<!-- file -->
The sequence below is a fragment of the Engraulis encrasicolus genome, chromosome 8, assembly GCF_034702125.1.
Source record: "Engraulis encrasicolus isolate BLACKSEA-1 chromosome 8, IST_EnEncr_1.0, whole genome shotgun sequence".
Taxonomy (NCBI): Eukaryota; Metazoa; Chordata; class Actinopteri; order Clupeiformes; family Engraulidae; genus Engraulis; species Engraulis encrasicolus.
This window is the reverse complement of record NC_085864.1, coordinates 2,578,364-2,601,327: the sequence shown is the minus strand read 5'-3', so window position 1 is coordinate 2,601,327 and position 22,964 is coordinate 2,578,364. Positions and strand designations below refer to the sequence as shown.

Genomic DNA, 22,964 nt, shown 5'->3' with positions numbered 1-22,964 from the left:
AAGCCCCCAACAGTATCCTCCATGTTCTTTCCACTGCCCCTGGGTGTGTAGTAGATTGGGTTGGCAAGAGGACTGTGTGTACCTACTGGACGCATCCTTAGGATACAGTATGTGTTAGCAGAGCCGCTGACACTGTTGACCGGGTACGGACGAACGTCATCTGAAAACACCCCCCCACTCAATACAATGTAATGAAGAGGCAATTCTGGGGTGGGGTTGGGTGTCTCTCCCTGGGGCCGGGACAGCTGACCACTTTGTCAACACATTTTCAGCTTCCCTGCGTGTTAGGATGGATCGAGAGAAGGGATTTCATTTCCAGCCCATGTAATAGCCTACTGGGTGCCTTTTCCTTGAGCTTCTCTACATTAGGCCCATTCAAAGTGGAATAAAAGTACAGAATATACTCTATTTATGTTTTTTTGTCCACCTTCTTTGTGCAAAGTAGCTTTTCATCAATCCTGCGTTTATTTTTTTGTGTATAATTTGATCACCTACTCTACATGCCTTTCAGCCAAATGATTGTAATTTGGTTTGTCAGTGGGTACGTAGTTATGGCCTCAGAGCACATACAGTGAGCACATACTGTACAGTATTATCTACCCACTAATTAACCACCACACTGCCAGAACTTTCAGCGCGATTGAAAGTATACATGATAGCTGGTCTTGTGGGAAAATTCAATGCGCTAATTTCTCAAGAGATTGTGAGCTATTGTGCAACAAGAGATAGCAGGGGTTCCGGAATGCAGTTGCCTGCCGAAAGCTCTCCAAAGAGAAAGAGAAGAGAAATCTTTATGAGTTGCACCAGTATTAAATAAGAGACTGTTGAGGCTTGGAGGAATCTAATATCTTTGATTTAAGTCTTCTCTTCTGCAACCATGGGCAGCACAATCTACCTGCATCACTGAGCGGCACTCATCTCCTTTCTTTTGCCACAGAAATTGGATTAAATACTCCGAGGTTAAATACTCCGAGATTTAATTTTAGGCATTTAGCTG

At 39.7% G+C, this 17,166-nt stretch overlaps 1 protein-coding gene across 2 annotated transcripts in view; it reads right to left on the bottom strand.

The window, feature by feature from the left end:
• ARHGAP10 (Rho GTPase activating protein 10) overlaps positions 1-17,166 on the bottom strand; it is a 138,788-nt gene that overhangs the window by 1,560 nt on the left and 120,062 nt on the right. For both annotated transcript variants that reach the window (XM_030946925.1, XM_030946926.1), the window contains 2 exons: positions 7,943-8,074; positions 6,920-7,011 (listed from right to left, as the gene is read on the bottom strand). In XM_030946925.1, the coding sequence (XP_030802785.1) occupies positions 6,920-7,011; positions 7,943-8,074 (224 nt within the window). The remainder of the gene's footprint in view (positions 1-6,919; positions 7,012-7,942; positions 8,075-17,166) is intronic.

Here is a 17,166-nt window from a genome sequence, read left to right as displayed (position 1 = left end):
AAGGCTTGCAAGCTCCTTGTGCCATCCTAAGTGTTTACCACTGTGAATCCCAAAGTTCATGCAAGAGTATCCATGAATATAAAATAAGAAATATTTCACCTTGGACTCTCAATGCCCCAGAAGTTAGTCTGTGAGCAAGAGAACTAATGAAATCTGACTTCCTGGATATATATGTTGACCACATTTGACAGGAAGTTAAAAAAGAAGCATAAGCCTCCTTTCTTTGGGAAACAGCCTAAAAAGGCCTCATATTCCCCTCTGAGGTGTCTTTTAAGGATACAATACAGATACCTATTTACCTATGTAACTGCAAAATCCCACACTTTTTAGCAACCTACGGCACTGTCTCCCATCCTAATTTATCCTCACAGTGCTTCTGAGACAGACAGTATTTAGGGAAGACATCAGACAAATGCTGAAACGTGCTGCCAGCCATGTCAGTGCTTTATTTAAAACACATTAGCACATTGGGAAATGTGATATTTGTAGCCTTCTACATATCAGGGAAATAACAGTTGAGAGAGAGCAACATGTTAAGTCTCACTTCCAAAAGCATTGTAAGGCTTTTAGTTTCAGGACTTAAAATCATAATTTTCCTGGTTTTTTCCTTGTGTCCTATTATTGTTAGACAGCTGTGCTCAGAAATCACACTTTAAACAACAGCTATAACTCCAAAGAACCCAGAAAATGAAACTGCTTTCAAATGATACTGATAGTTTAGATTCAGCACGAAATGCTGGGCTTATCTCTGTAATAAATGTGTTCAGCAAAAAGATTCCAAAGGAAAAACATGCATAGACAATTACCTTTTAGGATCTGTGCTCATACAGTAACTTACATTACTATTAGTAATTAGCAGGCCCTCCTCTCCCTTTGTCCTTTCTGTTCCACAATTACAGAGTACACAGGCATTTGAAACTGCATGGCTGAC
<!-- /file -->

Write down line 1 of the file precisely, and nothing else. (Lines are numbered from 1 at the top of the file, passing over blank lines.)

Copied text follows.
The sequence below is a fragment of the Engraulis encrasicolus genome, chromosome 8, assembly GCF_034702125.1.